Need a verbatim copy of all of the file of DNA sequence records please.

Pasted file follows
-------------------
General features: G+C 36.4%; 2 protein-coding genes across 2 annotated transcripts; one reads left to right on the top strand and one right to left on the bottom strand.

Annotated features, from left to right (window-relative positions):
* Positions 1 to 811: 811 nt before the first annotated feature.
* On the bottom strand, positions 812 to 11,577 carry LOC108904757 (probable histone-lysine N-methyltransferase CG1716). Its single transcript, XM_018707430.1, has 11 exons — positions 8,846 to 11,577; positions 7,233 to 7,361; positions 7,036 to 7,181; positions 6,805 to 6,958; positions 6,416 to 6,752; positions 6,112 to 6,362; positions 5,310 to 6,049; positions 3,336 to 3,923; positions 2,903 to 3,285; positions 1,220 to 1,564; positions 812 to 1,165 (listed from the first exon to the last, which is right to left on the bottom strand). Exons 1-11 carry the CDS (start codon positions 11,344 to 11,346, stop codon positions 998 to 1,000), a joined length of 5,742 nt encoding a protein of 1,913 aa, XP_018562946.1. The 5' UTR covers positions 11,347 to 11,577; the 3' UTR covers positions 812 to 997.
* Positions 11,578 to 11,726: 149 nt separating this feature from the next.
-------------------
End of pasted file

General features: G+C 36.4%; 2 protein-coding genes across 2 annotated transcripts; one reads left to right on the top strand and one right to left on the bottom strand.

Annotated features, from left to right (window-relative positions):
* Positions 1 to 811: 811 nt before the first annotated feature.
* On the bottom strand, positions 812 to 11,577 carry LOC108904757 (probable histone-lysine N-methyltransferase CG1716). Its single transcript, XM_018707430.1, has 11 exons — positions 8,846 to 11,577; positions 7,233 to 7,361; positions 7,036 to 7,181; positions 6,805 to 6,958; positions 6,416 to 6,752; positions 6,112 to 6,362; positions 5,310 to 6,049; positions 3,336 to 3,923; positions 2,903 to 3,285; positions 1,220 to 1,564; positions 812 to 1,165 (listed from the first exon to the last, which is right to left on the bottom strand). Exons 1-11 carry the CDS (start codon positions 11,344 to 11,346, stop codon positions 998 to 1,000), a joined length of 5,742 nt encoding a protein of 1,913 aa, XP_018562946.1. The 5' UTR covers positions 11,347 to 11,577; the 3' UTR covers positions 812 to 997.
* Positions 11,578 to 11,726: 149 nt separating this feature from the next.